Lamont’s proposed truck tax is hard to collect, has high evasion rate, according to studies

As part of his budget proposal Gov. Ned Lamont included a highway use tax for large trucks based on vehicle weight and miles traveled in the state to raise $90 million annually for the state’s Special Transportation Fund.

But a study of New York’s highway use tax – known as the New York State Ton-Mile Tax – found the tax is not only administratively burdensome and difficult to collect, but has a high evasion rate – between 35 and 48 percent.

The American Transportation Research Institute found that in 2015, New York took in 35 percent less in revenue from the NYSTMT than it should have, a loss of $55.6 million in just that year alone.

A study by Douglas Holtz-Eatkin of Syracuse University in 1998 estimated the evasion rate between 32 and 44 percent, and found the state was not collecting between $65 million and $103 million per year, according to ATRI.

A previous study by ATRI in 2008 found that between 2002 and 2005 the evasion rate for New York’s NYSTMT was between 45 and 53 percent.

“ATRI concluded that the state failed to capture more than $120 million during each of those four years,” the report notes.

Both Gov. Lamont and budget chief Melissa McCaw pointed to New York when pitching the highway use tax. McCaw said the state will rely on the “honor system” for truckers and trucking companies to report their vehicle weights and mileage. New York also relies on self-reporting to collect the NYSTMT.

Four states currently use some form of the highway use tax including New York, Kentucky, Oregon and New Mexico, but 20 states have ditched the tax, according to a report by Robert C. Pitcher, vice president, state laws for the American Trucking Associations. 

If the highway use tax proves difficult to collect or enforce, it could throw a wrench in Lamont’s plan to leverage the funds for low-interest federal infrastructure loans, or force the state to spend more time and money on enforcement.

Lamont’s proposal was immediately met with resistance by the Motor Transport Association of Connecticut, which argued the burden of the tax will fall largely on in-state companies.

“This proposal will specifically tax in-state businesses, while out-of-state trucks will simply evade the new tax,” said MTAC President Joseph Sculley.

ATRI’s latest study found the cost of administering the NYSTMT was between $1 and $2 million per year, but that the cost of complying with the tax for trucking companies was far higher, upwards of $16 million – if they all actually paid the tax, that is.

“This represents a significant administrative burden on the industry that could be eliminated if revenue were collected more efficiently,” the report finds.

To that end, ATRI recommended increasing New York’s motor fuels tax and vehicle registration fees for large trucks through the International Fuel Tax Agreement and the International Registration Plan, which they say would eliminate tax evasion and administrative burdens for both the state and the truckers.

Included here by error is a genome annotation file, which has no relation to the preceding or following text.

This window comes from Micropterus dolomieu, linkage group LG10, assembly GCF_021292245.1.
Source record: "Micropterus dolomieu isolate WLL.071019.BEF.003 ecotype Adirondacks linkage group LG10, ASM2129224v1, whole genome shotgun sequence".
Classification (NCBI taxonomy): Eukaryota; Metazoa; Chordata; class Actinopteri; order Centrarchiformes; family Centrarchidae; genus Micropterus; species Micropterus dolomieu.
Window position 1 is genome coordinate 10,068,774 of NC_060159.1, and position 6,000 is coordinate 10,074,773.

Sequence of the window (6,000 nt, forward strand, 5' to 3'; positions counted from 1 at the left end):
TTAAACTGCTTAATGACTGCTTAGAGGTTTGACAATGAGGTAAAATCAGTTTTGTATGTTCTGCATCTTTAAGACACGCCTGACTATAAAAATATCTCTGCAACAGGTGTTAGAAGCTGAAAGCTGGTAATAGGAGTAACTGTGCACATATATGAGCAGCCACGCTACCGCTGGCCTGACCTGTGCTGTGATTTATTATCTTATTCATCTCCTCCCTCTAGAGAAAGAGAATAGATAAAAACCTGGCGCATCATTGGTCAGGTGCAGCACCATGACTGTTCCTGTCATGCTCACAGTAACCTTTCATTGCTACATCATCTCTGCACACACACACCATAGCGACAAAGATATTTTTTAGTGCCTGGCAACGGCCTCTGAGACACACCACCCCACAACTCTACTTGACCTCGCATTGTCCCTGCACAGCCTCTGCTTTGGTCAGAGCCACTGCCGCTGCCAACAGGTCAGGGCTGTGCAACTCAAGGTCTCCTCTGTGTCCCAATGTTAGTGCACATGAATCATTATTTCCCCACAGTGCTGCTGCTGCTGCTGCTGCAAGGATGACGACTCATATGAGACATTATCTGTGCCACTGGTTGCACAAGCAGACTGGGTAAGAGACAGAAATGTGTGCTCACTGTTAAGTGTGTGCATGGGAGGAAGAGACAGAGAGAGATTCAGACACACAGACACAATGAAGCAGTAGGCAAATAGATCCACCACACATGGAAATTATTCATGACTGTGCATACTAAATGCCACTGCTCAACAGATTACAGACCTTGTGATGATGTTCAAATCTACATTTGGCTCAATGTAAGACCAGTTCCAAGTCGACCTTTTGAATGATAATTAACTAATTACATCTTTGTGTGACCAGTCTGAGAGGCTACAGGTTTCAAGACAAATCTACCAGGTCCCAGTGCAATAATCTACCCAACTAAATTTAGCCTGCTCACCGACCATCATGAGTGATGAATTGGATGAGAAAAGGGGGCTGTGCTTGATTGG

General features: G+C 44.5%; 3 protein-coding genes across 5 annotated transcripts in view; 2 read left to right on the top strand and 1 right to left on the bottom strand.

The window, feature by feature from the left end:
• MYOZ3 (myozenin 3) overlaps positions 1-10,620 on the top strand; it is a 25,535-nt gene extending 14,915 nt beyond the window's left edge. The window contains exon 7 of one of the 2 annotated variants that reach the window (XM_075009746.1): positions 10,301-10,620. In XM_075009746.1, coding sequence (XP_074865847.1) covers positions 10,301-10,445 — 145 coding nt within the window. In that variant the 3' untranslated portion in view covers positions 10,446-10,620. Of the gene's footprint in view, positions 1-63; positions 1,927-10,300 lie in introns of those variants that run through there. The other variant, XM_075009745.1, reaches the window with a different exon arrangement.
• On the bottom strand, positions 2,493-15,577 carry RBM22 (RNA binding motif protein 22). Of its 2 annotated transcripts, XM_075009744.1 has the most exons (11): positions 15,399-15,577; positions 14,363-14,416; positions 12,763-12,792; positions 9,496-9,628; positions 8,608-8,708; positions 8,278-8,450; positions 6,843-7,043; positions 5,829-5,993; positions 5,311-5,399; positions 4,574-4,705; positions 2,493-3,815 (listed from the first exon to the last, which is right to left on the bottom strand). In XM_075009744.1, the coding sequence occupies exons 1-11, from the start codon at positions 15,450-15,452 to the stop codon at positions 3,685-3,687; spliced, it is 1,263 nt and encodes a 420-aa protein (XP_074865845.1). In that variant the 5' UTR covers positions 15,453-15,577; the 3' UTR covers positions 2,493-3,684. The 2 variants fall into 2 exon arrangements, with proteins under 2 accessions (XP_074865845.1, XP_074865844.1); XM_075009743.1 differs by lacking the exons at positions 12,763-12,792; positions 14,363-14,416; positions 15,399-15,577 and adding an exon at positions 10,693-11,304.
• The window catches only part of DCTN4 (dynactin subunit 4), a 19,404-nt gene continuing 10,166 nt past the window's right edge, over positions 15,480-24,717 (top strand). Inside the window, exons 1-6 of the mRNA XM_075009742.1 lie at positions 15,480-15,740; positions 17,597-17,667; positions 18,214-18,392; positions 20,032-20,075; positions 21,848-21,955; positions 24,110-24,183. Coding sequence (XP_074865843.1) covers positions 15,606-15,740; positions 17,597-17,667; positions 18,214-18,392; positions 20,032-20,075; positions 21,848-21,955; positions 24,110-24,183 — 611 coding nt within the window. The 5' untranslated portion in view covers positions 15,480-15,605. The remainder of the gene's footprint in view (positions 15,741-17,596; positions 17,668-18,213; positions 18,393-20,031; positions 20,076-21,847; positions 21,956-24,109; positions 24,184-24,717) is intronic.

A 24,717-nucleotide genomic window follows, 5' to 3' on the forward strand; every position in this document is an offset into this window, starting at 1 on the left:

“While an increase in either the motor fuel tax rates or state registration fees could be used to offset a ton-mile tax repeal, a combination of both could be used to mitigate the impacts of sudden, steep increases in either individual funding mechanism,” ATRI wrote.

MTAC says Connecticut receives between $25 and $30 million annually through the IFTA and the IRP along with additional federal road taxes. “The Connecticut trucking industry pays $301 million annually in state and federal road taxes,” Sculley said. 

The governor’s budget anticipates $975,000 in administrative costs for the highway use tax, a combination of hiring additional staff at the Department of Revenue Services and technology expenses.

The estimated $90 million in annual revenue will be used to fund $1 billion in infrastructure projects across the state and bring “much need financial stability to the Special Transportation Fund over the next five years,” according to the budget proposal.

Lamont’s previous plan to stabilize the STF included instituting electronic tolls on Connecticut’s highways. Lamont shifted from his campaign pledge to toll only trucks to a push to toll all vehicles and then shifted back again to tolling trucks. 

Under its last iteration, truck only tolls were estimated to bring in roughly $180 million per year. The push for tolls, however, ended in early 2020 after the legislature reached a stalemate on moving forward.

Lamont has also signed on to the Transportation and Climate Initiative, which requires gasoline wholesalers and distributors to purchase emissions allowances. The money raised from TCI – estimated to be between $80 and $100 million per year – will largely be used to fund public transportation and climate justice initiatives in cities. 

The TCI plan would likely raise the price at the pump anywhere from 5 to 17 cents per gallon as the cap on emissions is lowered in order ten years to reach the state’s emissions goals. 

Marc E. Fitch

Marc E. Fitch

Marc E. Fitch is the author of several books and novels including Shmexperts: How Power Politics and Ideology are Disguised as Science and Paranormal Nation: Why America Needs Ghosts, UFOs and Bigfoot. Marc was a 2014 Robert Novak Journalism Fellow and his work has appeared in The Federalist, American Thinker, The Skeptical Inquirer, World Net Daily and Real Clear Policy. Marc has a Master of Fine Arts degree from Western Connecticut State University. Marc can be reached at

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